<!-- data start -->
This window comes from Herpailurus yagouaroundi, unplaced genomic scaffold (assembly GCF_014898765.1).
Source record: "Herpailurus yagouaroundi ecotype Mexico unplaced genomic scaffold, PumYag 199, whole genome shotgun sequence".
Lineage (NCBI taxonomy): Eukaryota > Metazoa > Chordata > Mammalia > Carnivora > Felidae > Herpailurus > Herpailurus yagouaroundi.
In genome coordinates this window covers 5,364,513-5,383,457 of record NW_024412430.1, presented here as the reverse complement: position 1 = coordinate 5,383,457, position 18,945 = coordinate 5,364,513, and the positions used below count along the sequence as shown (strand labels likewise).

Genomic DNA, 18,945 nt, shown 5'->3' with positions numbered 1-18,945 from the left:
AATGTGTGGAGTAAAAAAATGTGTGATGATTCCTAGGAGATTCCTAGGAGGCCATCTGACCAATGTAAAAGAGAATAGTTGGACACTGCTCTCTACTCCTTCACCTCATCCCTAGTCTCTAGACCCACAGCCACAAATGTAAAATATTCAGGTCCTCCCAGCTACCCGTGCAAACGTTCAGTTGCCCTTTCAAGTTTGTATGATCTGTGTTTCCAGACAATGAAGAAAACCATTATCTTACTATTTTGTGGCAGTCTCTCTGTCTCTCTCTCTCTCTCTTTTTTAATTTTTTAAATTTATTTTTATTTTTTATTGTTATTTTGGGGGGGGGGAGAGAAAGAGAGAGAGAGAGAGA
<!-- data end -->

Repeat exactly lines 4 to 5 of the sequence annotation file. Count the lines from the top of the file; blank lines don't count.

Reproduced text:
In genome coordinates this window covers 5,364,513-5,383,457 of record NW_024412430.1, presented here as the reverse complement: position 1 = coordinate 5,383,457, position 18,945 = coordinate 5,364,513, and the positions used below count along the sequence as shown (strand labels likewise).

Genomic DNA, 18,945 nt, shown 5'->3' with positions numbered 1-18,945 from the left: